As most of the United States prepares to fall back from daylight saving time on Sunday, a new study claims year-round daylight would save nearly 37,000 deer that would otherwise die every year in traffic collisions.
The University of Washington study, published Wednesday in the journal Current Biology, estimates permanent daylight saving time would also save dozens of people involved in deer collisions, by reducing the amount of rush hour traffic when it is dark.
Researchers estimate permanent daylight saving time would prevent 33 human deaths and 2,054 injuries, while saving $1.2 billion in deer collision costs because “skies would be brighter later into the evening.”
“Wildlife-vehicle collisions are a huge and growing problem,” Calum Cunningham, University of Washington researcher, said in a statement. “These are social costs — people killed and injured — and it’s also a conservation problem as it’s one of the largest sources of human-caused mortality of wildlife.”
In March, the U.S. Senate approved a bipartisan bill that would make daylight saving time standard for all states except Arizona and Hawaii. The House did not advance the Sunshine Protection Act.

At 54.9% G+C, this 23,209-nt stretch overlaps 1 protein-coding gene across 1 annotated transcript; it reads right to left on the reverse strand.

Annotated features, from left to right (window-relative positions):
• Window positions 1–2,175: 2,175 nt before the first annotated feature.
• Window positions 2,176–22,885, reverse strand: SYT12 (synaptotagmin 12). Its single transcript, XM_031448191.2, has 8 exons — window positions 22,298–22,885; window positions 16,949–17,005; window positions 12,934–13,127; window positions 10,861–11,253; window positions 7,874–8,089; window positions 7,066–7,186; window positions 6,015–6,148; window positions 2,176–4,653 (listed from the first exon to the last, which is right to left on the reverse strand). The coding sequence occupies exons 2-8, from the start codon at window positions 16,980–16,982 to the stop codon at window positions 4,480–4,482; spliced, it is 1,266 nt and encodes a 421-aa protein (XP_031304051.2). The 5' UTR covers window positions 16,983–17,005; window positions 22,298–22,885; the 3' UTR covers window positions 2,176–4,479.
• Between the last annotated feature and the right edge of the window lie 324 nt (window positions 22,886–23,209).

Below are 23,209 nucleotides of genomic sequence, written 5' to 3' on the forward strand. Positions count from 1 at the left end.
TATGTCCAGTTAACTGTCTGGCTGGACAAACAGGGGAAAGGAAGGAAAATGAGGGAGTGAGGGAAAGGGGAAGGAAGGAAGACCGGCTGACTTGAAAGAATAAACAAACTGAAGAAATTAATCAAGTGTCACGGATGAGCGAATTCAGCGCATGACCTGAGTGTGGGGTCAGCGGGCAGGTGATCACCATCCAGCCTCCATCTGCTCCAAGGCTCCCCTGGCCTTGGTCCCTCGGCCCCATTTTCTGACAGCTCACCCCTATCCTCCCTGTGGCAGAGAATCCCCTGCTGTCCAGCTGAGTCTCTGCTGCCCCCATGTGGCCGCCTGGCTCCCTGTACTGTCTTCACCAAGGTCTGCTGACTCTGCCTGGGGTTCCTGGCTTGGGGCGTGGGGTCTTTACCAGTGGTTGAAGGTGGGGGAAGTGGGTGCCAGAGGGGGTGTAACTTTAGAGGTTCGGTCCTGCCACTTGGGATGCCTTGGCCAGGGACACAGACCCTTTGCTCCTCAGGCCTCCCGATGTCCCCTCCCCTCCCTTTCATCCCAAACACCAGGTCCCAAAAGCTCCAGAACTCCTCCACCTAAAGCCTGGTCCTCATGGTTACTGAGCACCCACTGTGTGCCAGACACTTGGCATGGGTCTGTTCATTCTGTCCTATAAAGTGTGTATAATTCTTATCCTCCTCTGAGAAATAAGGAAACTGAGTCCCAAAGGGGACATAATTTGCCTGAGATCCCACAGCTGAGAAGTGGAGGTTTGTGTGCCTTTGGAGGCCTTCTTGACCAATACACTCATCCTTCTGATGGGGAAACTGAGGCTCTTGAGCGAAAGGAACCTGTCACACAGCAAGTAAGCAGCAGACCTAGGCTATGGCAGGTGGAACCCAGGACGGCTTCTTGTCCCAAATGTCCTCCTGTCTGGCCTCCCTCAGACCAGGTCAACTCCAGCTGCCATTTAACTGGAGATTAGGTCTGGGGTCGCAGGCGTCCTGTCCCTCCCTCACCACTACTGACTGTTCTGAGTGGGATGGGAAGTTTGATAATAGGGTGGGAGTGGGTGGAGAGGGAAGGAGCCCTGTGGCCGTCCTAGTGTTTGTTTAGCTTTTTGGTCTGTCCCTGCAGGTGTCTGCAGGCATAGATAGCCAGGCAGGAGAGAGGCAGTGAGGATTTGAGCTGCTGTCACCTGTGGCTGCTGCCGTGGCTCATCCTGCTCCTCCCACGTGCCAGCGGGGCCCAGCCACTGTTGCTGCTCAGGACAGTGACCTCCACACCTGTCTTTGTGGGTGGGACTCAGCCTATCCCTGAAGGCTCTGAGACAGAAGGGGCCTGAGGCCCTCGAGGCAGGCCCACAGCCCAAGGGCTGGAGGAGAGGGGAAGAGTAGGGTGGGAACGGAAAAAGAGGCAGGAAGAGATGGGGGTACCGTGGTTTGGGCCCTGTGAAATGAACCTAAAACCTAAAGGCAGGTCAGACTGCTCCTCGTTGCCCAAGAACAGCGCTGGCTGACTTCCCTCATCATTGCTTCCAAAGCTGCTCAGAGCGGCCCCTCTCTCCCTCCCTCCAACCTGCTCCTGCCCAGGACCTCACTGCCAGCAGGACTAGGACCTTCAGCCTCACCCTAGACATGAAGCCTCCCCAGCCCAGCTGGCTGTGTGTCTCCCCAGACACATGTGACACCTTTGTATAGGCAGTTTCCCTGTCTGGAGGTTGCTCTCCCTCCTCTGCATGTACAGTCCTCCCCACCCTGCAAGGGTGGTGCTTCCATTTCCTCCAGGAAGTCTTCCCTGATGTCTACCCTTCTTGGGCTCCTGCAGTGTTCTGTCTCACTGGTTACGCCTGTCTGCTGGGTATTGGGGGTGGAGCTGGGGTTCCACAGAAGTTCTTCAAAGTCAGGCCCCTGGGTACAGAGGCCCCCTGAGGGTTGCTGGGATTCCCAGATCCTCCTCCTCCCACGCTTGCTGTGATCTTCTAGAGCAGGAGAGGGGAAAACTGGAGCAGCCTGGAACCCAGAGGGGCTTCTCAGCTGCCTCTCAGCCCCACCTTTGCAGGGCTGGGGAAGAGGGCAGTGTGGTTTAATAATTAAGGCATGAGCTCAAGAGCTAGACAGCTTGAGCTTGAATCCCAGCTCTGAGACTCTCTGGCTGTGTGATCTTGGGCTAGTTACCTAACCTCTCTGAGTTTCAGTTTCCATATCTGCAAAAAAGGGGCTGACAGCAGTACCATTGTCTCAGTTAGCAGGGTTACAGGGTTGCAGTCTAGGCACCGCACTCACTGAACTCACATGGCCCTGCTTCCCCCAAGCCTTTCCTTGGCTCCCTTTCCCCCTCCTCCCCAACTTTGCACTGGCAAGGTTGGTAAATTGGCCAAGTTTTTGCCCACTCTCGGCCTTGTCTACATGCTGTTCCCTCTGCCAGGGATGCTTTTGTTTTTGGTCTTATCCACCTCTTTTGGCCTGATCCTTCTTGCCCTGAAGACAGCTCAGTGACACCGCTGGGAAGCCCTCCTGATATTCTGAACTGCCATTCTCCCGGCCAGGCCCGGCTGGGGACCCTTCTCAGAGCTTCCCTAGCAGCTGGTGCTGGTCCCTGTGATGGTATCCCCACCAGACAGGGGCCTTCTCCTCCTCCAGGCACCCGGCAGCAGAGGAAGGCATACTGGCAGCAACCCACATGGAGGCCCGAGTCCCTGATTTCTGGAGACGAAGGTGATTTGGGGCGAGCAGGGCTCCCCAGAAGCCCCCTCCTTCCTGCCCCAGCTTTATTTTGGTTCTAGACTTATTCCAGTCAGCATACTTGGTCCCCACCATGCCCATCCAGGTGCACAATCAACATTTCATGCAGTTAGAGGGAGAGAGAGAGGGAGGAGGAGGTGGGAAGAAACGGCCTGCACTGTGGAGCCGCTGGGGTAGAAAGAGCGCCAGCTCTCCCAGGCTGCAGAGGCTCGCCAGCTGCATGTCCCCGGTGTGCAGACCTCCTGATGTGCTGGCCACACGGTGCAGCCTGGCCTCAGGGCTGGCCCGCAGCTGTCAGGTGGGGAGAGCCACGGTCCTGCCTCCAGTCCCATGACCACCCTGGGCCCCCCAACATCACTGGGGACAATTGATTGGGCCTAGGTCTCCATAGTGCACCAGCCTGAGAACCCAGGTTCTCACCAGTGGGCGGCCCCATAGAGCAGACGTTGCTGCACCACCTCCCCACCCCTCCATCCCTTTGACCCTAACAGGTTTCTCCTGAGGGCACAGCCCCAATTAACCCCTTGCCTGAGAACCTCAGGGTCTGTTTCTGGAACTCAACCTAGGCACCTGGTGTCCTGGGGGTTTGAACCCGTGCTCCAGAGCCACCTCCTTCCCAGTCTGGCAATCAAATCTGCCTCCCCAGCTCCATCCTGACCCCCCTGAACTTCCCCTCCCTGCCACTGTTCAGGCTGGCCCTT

Every year, there are an estimated 2.1 million deer-vehicle collisions in the United States that kill about 440 people, cause 59,000 injuries and cost upwards of $10 billion, according to the study.
Researchers said deer-collision numbers would drop if human activity is reduced during deer activity. The study found deer collisions were “14 times more frequent two hours after sunset than two hours before sunset.” It also found deer collisions spike in the fall when most states switch to standard time and deer activity increases during their mating season.
“We believe that this fall spike happens due to the overlap of these two factors: the breeding season and the change from daylight saving time back to standard time,” Laura Prugh, an associate professor of quantitative wildlife sciences at the University of Washington, said in a statement.
Researchers argue avoiding a biannual time shifts would prevent human jet lag caused by out-of-sync circadian rhythms.
“Humans today have this ‘evening bias’ in our activity: we get up later and stay active later than what the sun is telling us to do,” said Cunningham. “As long as people are living their lives ‘by the clock,’ which animals do not, people need to be aware of risks and make adjustments where we can,” he said.
“If people are thinking about what they can do for wildlife and for their own lives, reducing driving during dark hours is likely to help significantly.”